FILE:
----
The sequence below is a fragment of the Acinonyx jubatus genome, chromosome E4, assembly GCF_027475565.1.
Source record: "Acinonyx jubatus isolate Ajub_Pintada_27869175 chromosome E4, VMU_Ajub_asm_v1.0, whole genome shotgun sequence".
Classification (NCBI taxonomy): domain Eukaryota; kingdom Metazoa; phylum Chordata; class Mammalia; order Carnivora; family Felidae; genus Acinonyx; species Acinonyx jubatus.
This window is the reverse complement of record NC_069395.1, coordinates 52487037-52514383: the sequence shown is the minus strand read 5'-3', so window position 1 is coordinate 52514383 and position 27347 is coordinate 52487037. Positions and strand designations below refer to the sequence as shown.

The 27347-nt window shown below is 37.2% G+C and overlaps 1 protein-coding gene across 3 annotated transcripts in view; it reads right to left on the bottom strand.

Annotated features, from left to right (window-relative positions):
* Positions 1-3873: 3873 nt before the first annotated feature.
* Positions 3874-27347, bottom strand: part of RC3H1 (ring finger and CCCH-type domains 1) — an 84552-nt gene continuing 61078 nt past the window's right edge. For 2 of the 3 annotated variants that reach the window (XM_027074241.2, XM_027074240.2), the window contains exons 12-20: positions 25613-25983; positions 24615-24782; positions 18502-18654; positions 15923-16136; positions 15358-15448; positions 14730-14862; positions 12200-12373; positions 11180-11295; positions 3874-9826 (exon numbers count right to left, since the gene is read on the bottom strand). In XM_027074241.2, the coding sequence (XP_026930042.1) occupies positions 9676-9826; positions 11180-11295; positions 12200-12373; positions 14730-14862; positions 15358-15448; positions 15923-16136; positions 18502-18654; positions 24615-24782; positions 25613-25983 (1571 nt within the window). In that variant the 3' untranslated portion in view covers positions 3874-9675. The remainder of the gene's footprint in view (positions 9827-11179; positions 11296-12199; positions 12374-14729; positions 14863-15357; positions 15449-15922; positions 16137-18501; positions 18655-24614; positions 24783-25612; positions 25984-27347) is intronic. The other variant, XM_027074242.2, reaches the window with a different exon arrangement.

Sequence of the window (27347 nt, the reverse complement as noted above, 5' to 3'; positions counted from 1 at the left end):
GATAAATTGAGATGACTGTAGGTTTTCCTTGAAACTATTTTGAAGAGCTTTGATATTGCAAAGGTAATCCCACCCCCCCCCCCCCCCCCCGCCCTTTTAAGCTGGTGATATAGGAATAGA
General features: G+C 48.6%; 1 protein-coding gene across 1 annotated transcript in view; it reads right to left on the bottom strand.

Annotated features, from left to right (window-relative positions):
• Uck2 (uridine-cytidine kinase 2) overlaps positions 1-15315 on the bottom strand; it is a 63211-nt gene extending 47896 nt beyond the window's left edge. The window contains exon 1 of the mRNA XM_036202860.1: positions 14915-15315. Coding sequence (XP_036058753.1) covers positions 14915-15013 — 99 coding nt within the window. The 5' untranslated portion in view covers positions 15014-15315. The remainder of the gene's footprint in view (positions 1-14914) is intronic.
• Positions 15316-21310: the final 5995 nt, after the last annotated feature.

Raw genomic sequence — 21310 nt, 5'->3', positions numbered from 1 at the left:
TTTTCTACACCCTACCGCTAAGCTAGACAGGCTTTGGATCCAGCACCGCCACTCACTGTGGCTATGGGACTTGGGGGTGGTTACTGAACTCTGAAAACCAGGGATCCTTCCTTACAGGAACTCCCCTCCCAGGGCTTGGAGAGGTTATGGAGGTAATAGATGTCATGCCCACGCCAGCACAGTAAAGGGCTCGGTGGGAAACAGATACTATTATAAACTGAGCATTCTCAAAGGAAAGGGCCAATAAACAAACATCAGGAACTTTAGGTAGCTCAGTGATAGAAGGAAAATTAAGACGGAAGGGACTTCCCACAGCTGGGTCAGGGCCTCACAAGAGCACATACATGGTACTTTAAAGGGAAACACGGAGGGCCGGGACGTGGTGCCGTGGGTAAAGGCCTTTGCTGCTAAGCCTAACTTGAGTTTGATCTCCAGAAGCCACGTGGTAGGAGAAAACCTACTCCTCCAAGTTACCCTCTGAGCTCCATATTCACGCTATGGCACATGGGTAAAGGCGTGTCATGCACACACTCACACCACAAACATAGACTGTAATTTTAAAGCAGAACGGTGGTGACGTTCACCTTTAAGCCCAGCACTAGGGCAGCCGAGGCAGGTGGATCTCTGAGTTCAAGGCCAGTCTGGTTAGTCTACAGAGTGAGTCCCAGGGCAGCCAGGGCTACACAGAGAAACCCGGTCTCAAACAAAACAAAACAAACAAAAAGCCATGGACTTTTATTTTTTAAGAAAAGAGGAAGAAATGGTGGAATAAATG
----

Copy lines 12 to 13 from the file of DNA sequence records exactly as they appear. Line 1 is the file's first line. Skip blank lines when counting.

Annotated features, from left to right (window-relative positions):
• Uck2 (uridine-cytidine kinase 2) overlaps positions 1-15315 on the bottom strand; it is a 63211-nt gene extending 47896 nt beyond the window's left edge. The window contains exon 1 of the mRNA XM_036202860.1: positions 14915-15315. Coding sequence (XP_036058753.1) covers positions 14915-15013 — 99 coding nt within the window. The 5' untranslated portion in view covers positions 15014-15315. The remainder of the gene's footprint in view (positions 1-14914) is intronic.